West Bend Project

Snowcat on Tangent trail | Photo by Meissner Nordic

The West Bend Project
By Holly Jewkes, Deschutes National Forest Supervisor
December 2023

I greatly appreciate the opportunity to share information about work the Deschutes National Forest is doing in the place you all value and love so much. Virginia Meissner Sno-Park and the services provided by Meissner Nordic offer a unique and special experience to the communities in Central Oregon and the many visitors to our area and we’re grateful for your work, passion and partnership.

Here in the high desert, we live in a fire-adapted ecosystem. For centuries, the Deschutes National Forest evolved with fire as an essential part of its healthy, resilient ecosystem through natural fire from lightning and indigenous cultural burning that occurred on this landscape for thousands of years. However, a decades-long policy of extinguishing all wildland fires left the forest unhealthy, overstocked and choked full of hazardous fuel buildup. We are working to change that.

I know many of you have noticed the changes that have occurred in the forest near Bend over the past decade. The West Bend Project has been implemented from the Forest boundary on the Cascade Lakes Highway up to the Virginia Meissner Sno-Park. Much of the intent of this project, that was developed collaboratively with the Deschutes Collaborative Forest Project (DCFP), was to minimize catastrophic fire risk to the City of Bend and to protect the highly valued recreation resources on the forest.

Much like the change in the West Bend project area, the trails you value in this area will look different this winter. The forest will be more open and you will see piles of limbs and small trees that will be burned in future years when they are dry enough to be completely consumed. We have become so accustomed to these overstocked forests that the actions we have taken so far may be shocking. It is not a dissimilar feeling to changing the landscaping in your own yard or changing the paint color in your living room, as these are places we value and have a connection to. We will get used to these more open forests as part of a restored ecosystem, but that will take time.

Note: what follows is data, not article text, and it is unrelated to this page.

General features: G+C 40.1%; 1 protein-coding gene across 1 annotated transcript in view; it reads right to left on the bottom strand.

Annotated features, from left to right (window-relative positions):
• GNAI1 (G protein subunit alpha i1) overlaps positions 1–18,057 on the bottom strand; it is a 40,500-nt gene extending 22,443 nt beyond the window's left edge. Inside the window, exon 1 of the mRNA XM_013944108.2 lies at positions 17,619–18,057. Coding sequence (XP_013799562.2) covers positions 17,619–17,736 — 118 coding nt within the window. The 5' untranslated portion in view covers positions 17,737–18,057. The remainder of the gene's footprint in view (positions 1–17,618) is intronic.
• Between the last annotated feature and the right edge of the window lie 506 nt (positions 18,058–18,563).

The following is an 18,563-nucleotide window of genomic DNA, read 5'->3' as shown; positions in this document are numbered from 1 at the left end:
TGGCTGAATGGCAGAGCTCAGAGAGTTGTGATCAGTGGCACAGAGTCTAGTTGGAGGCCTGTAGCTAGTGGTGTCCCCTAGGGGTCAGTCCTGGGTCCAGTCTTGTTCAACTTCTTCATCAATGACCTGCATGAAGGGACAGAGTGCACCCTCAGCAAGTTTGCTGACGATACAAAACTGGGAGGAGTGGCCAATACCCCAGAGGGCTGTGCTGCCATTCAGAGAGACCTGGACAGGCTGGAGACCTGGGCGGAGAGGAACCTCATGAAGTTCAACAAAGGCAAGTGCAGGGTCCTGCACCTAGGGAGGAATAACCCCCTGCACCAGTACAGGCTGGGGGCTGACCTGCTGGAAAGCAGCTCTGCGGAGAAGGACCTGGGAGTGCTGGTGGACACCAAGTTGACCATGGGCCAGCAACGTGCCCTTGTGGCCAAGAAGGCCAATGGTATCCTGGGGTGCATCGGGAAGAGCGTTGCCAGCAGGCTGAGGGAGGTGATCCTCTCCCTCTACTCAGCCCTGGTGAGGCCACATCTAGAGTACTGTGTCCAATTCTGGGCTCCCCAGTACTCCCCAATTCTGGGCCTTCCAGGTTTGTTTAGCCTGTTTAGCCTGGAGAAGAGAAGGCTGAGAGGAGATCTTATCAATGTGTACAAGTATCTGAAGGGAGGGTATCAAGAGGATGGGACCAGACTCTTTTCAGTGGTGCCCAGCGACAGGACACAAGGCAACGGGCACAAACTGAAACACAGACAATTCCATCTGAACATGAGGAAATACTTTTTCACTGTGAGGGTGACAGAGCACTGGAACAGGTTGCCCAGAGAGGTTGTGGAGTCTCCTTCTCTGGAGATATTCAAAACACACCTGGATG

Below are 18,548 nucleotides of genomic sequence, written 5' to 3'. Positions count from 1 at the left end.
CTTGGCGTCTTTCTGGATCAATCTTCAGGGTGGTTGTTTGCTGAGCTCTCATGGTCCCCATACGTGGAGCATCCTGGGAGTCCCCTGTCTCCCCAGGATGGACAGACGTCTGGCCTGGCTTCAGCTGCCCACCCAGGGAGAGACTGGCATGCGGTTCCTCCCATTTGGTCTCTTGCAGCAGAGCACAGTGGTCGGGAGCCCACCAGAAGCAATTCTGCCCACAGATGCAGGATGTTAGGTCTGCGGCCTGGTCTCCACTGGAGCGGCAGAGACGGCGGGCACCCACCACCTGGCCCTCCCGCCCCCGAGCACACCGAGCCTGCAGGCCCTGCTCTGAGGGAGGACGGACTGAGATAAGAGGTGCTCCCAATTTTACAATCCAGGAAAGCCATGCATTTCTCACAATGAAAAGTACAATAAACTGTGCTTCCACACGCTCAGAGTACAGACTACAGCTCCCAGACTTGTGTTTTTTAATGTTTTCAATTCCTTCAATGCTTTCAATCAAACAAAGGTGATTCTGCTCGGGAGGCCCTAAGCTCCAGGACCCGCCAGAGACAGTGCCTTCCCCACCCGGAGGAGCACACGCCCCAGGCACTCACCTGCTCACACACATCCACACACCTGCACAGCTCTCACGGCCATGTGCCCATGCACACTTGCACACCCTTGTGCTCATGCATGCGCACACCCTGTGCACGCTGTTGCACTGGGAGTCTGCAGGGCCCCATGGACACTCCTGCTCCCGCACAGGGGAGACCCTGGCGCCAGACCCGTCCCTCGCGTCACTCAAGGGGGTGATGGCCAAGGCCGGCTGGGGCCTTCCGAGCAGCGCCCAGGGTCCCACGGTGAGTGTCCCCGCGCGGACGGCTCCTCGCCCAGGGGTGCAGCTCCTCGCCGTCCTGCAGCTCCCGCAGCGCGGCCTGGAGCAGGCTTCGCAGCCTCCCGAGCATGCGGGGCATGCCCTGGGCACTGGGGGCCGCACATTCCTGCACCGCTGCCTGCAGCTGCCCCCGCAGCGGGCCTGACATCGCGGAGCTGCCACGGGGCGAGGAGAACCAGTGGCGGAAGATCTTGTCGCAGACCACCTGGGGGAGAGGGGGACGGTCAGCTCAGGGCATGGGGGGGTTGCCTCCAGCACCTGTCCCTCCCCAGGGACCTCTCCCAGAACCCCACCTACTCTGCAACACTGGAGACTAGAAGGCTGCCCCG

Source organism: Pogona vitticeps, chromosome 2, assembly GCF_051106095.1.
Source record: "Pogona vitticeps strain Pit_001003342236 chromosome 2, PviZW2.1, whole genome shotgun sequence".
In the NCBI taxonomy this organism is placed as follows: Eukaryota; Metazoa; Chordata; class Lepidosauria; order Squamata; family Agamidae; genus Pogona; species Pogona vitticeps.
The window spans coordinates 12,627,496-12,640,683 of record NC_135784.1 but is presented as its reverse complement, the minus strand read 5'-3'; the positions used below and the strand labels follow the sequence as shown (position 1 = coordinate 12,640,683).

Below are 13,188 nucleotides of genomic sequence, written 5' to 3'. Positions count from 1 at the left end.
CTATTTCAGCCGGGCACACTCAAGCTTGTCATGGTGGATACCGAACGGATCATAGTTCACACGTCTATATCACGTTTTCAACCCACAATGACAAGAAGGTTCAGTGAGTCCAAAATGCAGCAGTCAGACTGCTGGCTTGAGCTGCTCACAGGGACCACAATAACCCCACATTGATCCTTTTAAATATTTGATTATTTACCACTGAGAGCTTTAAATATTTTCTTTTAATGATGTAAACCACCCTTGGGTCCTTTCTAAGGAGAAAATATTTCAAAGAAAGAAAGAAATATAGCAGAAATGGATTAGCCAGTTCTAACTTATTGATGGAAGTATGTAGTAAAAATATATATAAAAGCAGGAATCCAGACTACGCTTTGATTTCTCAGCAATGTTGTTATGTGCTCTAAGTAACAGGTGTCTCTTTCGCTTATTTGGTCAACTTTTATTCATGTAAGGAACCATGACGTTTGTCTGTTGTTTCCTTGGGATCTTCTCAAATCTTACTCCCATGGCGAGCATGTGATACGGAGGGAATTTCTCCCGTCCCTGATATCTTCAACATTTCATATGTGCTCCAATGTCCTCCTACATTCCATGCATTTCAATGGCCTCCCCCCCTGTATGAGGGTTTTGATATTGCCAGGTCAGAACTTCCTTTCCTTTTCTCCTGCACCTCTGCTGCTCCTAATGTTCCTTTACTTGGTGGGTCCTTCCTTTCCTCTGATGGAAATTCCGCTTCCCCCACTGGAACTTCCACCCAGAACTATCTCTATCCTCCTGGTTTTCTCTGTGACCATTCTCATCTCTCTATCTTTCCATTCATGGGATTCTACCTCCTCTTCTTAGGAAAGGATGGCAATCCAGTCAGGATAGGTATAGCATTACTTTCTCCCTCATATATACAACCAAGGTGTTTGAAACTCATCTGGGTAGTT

We hope that in doing this work, your favorite trail in this sno-park will be protected from large scale wildfire that burns with the kind of intensity that our landscape cannot quickly recover from, like the fire scar on Santiam Pass. Our efforts today could very well make the difference in protecting these landscapes for future generations.

I also want you all to know that we recognize the importance of ski trails and their value to recreationists and have taken care to avoid operations during the winter. We have also included stipulations to maintain additional trees along the trails where possible to maintain shade and retain snow in the time of noticeable climate change.

I also want to alert you to a growing issue unrelated to the work that is occurring to the West Bend Project–we are also seeing significant mortality of white fir at higher elevations in the Meissner area and across the forest. This is occurring across much of Central and Southern Oregon and our forest health experts have identified the fir engraver beetle as the culprit that is being more successful likely due to long term drought.

As you drive up to ski this winter, take a look around the Welcome Station and you will see work that is complete. That part of the West Bend project is a great example of holistic restoration—a Forest that was thinned, followed by piles being burned and finally, the reintroduction of low intensity prescribed fire. These are the same steps we will be taking at Virginia Meissner in the years to come and as we take these actions, the forest will be more resistant to intense wildfire and continue to provide high quality recreational experiences for decades to come.